She said Proposition 71 “fills a critical void” and “offers immense promise for developing new medical therapies.” But she added, “If we falter in any way or allow any level of cynicism or doubt to step in, we will lose a great opportunity in history.”
Despite her support for the initiative, Ortiz said it is “glaringly short in providing key protections to the public's pocketbook.”
She wants the state to take steps to ensure a “fair financial return” to California on its investment in the agency. The economic disclosure requirements in the proposition are not “good enough.” The agency's working groups are exempt from state open meeting laws, creating a situation rife with the potential for abuse, according to the senator. And she wants patient protections reinstated that the initiative pre-empted.
The initiative may be nearly impossible to modify by legislative action this year, but Ortiz says she is willing to try. Her press aide, Hallye Jordan, told the California Stem Cell Report that hearings on the senator's bill could come as early as March. Jordan also said Ortiz is considering asking the state auditor to examine at the institute at some point.
Given the difficulties in actually turning her proposal into law, Ortiz' bill seems to serve primarily as a device to be sure her views are given very serious consideration by the new agency.
It would be awkward for agency officials to stand before a legislative hearing chaired by Ortiz and say they are against measures to protect the public and patients. Nonetheless, that is increasinglyclose to the position they find themselves as one news report after another contains criticism of their alleged lack of accountability and purported conflicts of interest.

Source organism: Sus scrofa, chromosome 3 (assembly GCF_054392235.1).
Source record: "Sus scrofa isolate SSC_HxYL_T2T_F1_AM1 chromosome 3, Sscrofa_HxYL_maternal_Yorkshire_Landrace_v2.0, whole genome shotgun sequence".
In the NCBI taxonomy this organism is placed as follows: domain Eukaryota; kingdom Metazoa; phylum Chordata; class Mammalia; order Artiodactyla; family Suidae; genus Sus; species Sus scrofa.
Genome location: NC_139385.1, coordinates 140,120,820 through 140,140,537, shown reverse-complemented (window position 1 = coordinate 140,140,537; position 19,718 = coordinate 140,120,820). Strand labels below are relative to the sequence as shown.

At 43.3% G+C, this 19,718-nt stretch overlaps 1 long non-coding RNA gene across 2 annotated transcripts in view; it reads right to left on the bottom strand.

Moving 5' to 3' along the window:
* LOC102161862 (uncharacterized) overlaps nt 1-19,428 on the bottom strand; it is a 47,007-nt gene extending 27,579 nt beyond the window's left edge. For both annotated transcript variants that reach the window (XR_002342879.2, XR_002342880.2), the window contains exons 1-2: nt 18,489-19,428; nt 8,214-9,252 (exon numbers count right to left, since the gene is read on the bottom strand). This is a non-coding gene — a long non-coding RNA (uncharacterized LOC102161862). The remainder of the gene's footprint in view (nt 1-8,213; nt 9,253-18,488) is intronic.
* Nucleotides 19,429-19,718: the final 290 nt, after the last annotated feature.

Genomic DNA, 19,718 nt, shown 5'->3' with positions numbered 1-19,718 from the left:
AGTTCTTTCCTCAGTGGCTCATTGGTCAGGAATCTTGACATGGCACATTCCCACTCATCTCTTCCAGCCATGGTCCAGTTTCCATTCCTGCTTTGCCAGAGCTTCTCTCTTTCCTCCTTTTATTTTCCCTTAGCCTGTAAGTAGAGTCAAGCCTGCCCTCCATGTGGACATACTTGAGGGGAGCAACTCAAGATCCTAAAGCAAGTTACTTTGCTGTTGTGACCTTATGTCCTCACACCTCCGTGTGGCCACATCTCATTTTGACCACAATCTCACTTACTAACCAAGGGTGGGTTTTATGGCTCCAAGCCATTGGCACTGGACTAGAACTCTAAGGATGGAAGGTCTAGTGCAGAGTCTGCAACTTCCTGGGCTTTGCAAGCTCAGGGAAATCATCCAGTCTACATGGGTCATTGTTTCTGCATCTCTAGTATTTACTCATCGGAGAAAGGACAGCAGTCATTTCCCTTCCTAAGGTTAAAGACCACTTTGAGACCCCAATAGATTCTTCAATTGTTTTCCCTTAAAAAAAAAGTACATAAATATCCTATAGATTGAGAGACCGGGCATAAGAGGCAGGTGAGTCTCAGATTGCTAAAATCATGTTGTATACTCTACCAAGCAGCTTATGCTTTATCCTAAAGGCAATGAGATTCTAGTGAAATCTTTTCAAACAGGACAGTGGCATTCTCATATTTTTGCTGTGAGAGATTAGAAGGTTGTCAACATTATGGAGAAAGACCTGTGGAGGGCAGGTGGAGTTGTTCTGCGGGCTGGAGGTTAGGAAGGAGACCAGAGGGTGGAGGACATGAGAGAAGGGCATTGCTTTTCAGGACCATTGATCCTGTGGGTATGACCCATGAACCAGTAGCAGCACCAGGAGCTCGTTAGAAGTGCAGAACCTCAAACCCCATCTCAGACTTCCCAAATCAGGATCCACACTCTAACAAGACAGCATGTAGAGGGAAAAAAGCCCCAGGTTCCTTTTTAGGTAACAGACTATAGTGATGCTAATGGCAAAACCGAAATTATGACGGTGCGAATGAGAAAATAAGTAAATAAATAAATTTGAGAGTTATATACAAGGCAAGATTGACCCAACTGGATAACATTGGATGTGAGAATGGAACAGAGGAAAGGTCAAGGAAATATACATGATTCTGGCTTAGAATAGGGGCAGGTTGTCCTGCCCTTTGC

Late last week, for instance, came word that four members of the oversight committee failed to file economic disclosure statements by the deadline required by law. The 2 million subscribers of the Wall St. Journal were told that the agency is run by a “rich guy” who lacks accountability. (See items below.)
The stem cell institute, in some ways, positioned itself early on as something of a Sister Teresa of the bureacracy – curing the sick and helping the lame. But public's faith in government is limited. Good reputations can vanish overnight in the wake of even a mini-scandal.
All of which means that Sen. Ortiz' concern that that the agency could fritter away a great opportunity deserves serious thought.
For more on Ortiz' thoughts, see the piece she wrote in the San Francisco Chronicle and information on the legislation on her website.
We would glad to publish your thoughts on the stem cell agency or the failings of this blog. Please send them to email@example.com.
But not so, at least in the case of a report last week that was headlined “Rich Guys With Causes Lack Accountability.”
The column was written by David Wessel, who shared two Pulitzer prizes and is deputy bureau chief in Washington. It was about Robert Klein, head of the California Institute for Regenerative Medicine.
Wessel said that the latest twist in direct democracy is found in California, “that font of innovation.”
“...(A) rich man with a cause proposes a ballot initiative to spend taxpayer money on something the gridlocked state legislature won't back. He puts a lot of his own money into a successful campaign. When it passes, he takes charge of spending the money.”